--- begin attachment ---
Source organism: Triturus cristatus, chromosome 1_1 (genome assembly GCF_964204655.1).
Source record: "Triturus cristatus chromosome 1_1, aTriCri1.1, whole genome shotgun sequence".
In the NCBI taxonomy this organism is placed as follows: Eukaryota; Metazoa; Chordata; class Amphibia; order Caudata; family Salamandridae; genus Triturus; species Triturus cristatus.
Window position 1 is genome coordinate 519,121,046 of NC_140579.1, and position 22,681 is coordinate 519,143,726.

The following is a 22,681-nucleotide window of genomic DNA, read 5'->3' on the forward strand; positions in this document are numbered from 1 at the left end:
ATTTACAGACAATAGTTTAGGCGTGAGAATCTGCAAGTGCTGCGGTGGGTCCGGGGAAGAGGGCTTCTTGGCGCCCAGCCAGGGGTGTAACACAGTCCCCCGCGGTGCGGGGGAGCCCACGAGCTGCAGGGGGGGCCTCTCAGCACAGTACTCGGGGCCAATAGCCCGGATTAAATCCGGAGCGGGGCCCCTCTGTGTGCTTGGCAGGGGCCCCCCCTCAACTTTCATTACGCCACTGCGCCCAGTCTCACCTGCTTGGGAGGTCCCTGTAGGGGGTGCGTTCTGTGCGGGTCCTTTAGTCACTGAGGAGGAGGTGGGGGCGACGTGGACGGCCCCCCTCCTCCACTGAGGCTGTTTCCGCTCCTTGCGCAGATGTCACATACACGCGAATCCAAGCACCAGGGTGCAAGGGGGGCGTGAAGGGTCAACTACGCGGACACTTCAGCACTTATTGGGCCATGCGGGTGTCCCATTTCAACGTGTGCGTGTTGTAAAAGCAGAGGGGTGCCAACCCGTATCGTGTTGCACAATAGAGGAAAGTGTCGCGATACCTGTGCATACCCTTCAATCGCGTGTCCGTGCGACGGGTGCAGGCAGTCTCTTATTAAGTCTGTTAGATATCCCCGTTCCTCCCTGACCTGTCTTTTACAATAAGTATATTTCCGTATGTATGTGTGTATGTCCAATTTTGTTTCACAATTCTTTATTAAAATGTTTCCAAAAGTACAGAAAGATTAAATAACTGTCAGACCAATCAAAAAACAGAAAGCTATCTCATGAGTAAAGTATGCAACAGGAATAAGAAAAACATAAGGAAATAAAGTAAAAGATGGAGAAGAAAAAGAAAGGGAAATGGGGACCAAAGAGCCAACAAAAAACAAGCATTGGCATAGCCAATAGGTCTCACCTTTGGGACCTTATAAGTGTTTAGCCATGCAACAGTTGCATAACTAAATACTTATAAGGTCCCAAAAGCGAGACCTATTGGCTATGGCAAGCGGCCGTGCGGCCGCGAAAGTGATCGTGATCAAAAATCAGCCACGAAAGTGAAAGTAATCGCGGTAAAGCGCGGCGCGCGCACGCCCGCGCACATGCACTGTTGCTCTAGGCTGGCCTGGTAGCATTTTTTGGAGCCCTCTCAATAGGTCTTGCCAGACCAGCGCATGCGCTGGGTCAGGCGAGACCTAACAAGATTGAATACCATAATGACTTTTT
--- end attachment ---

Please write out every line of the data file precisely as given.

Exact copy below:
Source organism: Triturus cristatus, chromosome 1_1 (genome assembly GCF_964204655.1).
Source record: "Triturus cristatus chromosome 1_1, aTriCri1.1, whole genome shotgun sequence".
In the NCBI taxonomy this organism is placed as follows: Eukaryota; Metazoa; Chordata; class Amphibia; order Caudata; family Salamandridae; genus Triturus; species Triturus cristatus.
Window position 1 is genome coordinate 519,121,046 of NC_140579.1, and position 22,681 is coordinate 519,143,726.

The following is a 22,681-nucleotide window of genomic DNA, read 5'->3' on the forward strand; positions in this document are numbered from 1 at the left end:
ATTTACAGACAATAGTTTAGGCGTGAGAATCTGCAAGTGCTGCGGTGGGTCCGGGGAAGAGGGCTTCTTGGCGCCCAGCCAGGGGTGTAACACAGTCCCCCGCGGTGCGGGGGAGCCCACGAGCTGCAGGGGGGGCCTCTCAGCACAGTACTCGGGGCCAATAGCCCGGATTAAATCCGGAGCGGGGCCCCTCTGTGTGCTTGGCAGGGGCCCCCCCTCAACTTTCATTACGCCACTGCGCCCAGTCTCACCTGCTTGGGAGGTCCCTGTAGGGGGTGCGTTCTGTGCGGGTCCTTTAGTCACTGAGGAGGAGGTGGGGGCGACGTGGACGGCCCCCCTCCTCCACTGAGGCTGTTTCCGCTCCTTGCGCAGATGTCACATACACGCGAATCCAAGCACCAGGGTGCAAGGGGGGCGTGAAGGGTCAACTACGCGGACACTTCAGCACTTATTGGGCCATGCGGGTGTCCCATTTCAACGTGTGCGTGTTGTAAAAGCAGAGGGGTGCCAACCCGTATCGTGTTGCACAATAGAGGAAAGTGTCGCGATACCTGTGCATACCCTTCAATCGCGTGTCCGTGCGACGGGTGCAGGCAGTCTCTTATTAAGTCTGTTAGATATCCCCGTTCCTCCCTGACCTGTCTTTTACAATAAGTATATTTCCGTATGTATGTGTGTATGTCCAATTTTGTTTCACAATTCTTTATTAAAATGTTTCCAAAAGTACAGAAAGATTAAATAACTGTCAGACCAATCAAAAAACAGAAAGCTATCTCATGAGTAAAGTATGCAACAGGAATAAGAAAAACATAAGGAAATAAAGTAAAAGATGGAGAAGAAAAAGAAAGGGAAATGGGGACCAAAGAGCCAACAAAAAACAAGCATTGGCATAGCCAATAGGTCTCACCTTTGGGACCTTATAAGTGTTTAGCCATGCAACAGTTGCATAACTAAATACTTATAAGGTCCCAAAAGCGAGACCTATTGGCTATGGCAAGCGGCCGTGCGGCCGCGAAAGTGATCGTGATCAAAAATCAGCCACGAAAGTGAAAGTAATCGCGGTAAAGCGCGGCGCGCGCACGCCCGCGCACATGCACTGTTGCTCTAGGCTGGCCTGGTAGCATTTTTTGGAGCCCTCTCAATAGGTCTTGCCAGACCAGCGCATGCGCTGGGTCAGGCGAGACCTAACAAGATTGAATACCATAATGACTTTTT